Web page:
I've been thinking about systemic sin lately. I've been thinking about why we get loud. Why we tweet. Why we blog. Why we do all of this.
On Monday, I went into a bit of what I was told was just a rant on Twitter, the whole of which you can read here. I hesitate to call it a rant, though, and I resent the tendency we have to excuse what we say as somehow not as serious as we meant it to be, as if claiming, authentically, that we actually do believe certain things is somehow dangerous. We call them rants to soften the fact that what we may actually have been doing was singing truth and freedom and Gospel.
It wasn't a rant. It was a moment of watershed, of realising that I have the freedom to be honest about theological things that concern me. When someone tweeted a glib response that passive-agressively questioned the salvation of Catholics, I decided to not only respond to the problem of that reasoning but also to a larger attitude in the Church as I've experienced it, and the larger Church as I know it thanks to the diversity of readers who comment in this space and who keep in contact.
I laid it all (well, a lot of it) out: I said women were equal, that conservative theology needs to love LGBT members better, that a consistent ethic of pro-life doesn't mean abortion but capital punishment and war, too, that Calvinism makes God a monster, that the earth is not 6,000 years old, that we should be grateful when bloggers stand up and call child abuse wrong and the systems that enable that abuse evil.
That last one, given the news around evangelical circles lately, that was a sticking point.
I've been in an incredibly uplifting and challenging Bible study focused on the book of Ephesians this semester and, having concluded it last week, I went back and read the epistle as a whole on Monday morning.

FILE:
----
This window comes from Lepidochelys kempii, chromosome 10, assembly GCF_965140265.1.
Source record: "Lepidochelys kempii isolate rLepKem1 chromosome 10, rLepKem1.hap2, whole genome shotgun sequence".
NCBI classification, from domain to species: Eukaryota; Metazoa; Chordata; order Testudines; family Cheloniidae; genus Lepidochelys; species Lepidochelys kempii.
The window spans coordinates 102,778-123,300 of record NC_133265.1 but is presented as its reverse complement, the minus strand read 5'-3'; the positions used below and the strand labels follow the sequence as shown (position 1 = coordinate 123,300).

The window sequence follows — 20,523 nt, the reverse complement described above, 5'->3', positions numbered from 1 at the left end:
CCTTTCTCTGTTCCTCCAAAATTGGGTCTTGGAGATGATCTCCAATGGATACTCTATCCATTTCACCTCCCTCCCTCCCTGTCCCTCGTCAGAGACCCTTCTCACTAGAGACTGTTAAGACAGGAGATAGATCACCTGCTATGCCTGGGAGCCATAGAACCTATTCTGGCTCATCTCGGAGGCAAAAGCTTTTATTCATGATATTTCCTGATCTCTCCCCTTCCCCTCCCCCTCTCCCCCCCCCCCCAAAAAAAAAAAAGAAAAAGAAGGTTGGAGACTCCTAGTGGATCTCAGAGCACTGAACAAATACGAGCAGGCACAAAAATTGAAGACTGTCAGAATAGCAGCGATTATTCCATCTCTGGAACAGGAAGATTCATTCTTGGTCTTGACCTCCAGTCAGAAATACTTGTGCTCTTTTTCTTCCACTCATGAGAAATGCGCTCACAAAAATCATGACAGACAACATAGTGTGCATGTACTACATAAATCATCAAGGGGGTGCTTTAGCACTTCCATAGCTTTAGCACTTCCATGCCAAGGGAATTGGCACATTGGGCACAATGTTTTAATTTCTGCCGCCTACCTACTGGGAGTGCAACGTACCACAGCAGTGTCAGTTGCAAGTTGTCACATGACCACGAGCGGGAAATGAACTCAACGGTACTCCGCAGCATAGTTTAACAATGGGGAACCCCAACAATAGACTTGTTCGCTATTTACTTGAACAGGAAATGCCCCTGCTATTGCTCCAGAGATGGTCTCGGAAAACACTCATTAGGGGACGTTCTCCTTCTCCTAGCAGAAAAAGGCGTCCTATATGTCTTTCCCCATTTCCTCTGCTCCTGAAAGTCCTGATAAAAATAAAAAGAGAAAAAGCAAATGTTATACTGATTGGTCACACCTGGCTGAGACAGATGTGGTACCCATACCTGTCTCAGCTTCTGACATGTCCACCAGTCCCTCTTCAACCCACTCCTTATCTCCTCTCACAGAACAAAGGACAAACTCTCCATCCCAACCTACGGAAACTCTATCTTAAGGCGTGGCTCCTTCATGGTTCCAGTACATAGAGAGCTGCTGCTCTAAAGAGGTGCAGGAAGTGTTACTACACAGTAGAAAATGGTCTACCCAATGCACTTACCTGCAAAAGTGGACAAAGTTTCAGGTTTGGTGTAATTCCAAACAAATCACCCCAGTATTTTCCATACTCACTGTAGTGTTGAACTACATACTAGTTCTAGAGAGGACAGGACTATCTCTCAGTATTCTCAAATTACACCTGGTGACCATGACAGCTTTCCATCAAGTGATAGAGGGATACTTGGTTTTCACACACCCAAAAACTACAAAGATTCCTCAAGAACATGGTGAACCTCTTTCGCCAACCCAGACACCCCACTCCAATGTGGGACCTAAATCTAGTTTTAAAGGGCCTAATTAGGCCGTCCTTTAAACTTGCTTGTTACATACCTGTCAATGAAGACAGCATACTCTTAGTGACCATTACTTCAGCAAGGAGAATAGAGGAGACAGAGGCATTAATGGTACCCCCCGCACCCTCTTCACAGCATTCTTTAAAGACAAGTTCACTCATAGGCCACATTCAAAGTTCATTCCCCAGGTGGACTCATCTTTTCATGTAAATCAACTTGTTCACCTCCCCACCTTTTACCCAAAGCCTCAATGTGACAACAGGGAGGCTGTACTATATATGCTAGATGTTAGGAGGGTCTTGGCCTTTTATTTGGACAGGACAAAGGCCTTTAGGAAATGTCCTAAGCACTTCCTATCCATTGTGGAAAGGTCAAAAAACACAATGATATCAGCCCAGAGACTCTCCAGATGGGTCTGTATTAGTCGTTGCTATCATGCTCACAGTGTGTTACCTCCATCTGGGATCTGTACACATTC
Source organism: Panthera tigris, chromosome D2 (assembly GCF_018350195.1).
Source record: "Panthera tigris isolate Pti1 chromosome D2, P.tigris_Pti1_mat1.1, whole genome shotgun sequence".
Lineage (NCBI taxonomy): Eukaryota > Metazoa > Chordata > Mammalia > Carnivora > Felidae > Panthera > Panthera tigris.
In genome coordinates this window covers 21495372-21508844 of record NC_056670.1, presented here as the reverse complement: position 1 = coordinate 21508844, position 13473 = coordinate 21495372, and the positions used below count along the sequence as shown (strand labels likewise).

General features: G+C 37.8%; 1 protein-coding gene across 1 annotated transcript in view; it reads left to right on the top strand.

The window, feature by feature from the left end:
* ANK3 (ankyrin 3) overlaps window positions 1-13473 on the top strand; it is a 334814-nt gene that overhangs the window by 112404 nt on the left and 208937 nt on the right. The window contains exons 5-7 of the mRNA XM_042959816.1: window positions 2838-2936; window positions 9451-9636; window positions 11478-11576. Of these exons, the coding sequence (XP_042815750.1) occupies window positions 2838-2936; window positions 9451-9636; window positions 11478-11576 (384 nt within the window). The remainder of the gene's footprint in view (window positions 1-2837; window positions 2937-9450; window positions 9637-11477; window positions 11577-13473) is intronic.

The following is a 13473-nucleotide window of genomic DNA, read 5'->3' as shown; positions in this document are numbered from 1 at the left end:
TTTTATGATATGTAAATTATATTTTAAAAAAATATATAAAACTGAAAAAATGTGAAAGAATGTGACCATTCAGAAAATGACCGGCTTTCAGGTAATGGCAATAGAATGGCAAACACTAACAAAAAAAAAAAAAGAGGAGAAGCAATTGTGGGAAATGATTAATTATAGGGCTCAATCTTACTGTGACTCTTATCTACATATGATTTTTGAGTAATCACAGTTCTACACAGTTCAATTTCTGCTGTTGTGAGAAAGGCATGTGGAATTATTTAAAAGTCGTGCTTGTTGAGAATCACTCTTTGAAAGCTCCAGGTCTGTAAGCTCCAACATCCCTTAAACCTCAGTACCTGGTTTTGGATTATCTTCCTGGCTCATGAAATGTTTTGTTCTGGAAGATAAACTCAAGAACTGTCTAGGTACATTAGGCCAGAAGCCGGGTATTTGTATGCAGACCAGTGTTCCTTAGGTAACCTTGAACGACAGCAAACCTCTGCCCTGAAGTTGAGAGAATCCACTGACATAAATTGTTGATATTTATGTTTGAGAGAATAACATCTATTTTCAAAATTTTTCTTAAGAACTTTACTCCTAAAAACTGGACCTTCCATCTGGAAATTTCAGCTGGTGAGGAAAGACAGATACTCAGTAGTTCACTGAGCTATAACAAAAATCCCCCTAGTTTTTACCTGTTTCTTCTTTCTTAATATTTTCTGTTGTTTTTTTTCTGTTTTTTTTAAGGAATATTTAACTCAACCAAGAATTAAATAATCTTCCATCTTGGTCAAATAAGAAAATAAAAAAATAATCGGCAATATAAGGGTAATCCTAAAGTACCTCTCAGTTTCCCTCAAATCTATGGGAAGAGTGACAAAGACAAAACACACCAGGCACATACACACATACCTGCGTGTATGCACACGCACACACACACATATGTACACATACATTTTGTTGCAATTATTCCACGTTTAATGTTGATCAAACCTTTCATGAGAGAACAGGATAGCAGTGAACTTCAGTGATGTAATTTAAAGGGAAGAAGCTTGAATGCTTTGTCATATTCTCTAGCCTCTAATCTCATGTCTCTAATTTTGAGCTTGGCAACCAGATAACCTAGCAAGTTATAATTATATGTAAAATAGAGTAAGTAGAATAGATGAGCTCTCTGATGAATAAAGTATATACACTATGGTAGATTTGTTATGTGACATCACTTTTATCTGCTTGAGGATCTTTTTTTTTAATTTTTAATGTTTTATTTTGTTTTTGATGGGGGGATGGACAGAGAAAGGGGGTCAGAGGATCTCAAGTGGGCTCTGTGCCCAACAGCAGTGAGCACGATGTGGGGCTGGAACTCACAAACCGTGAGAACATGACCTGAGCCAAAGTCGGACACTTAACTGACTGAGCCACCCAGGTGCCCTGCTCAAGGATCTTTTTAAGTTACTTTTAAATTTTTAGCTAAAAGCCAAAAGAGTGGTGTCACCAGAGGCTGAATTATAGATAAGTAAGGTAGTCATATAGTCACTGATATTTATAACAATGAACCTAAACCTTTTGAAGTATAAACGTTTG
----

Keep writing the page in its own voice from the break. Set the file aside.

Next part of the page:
What struck me, what stuck in me, what became a thorn in my side, was this, from right near the end:
Finally, be strong in the Lord and in fthe strength of his might. Put on the whole armor of God, that you may be able to stand against ithe schemes of the devil. For we do not wrestle against flesh and blood, but against the rulers, against the authorities, against lthe cosmic powers over this present darkness, against the spiritual forces of evil in the heavenly places.
See, this is why we blog. This is why we tweet. This is why we get loud or we rant. Because we're responding to this present darkness.
There's a trend in some Christian circles to play the unity card. We're not supposed to ever rock the boat---doing so introduces discord into the Body of Christ, which means that the person who raised a red flag of awareness is secretly trying to usurp the Kingdom of God. I have enough emails that I get daily to promise you that people play this tactic often: calling something problematic publicly or engaging a public comment with direct criticism is really a move designed to shame the Kingdom of God.
Unless, is it a recognition of what Paul is saying in Ephesians, that what some of us are concerned with in the Church is not just about individual sin? Is it that while individual sin matters, what matters too is collective sin, cooperative sin, sin that infects institutions, sins that create systems of demonic power, systems that oppress, systems that contribute to this present darkness?
I'm beginning to have a hard time engaging theology that has decided that all that matters is eternal destinations. The Gospel is bigger than that. It includes it, but it does not end there. The Gospel is larger, wilder, louder, and it's going after institutions that enable sinful people to keep on sinning, it is going against the forces of this present darkness, our present darkness:
the darkness of patriarchy
the darkness of slavery
the darkness of racism
the darkness of war
the darkness of poverty
the darkness of hunger
the darkness of sexism
the darkness of transphobia
the darkness of homophobia
the darkness of classism
the darkness of disabalism
the darkness of ecocide
the darkness of exploitation
... and so many more. Darkness is bondage, friends. Darkness is enslaving hearts. And these institutionalised sins are running wild in our world.
We sometimes think God's biggest concerns are reducible to whether someone can check the box YES on their will I go to Heaven? membership card.
What if, beyond that, God cares about dethroning the demonic forces of this world that keep women in captivity, that make children slaves, that threaten victims with violence, that hate based on identity, that destroy the good creation?
What if God cares about all of it, all of us, the whole damned-becoming-blessed thing?
What if some of us are called to be a little bit louder, to speak a little bit more directly?
To call out the hell in the midst of us as much as the Hell that may await us?
What do we fear?
I think we fear that we'll start losing our power.
I think we fear that we may be dethroned.
I think we fear that we are more part of this present darkness than we realise.
But then again ...
... this is just a rant.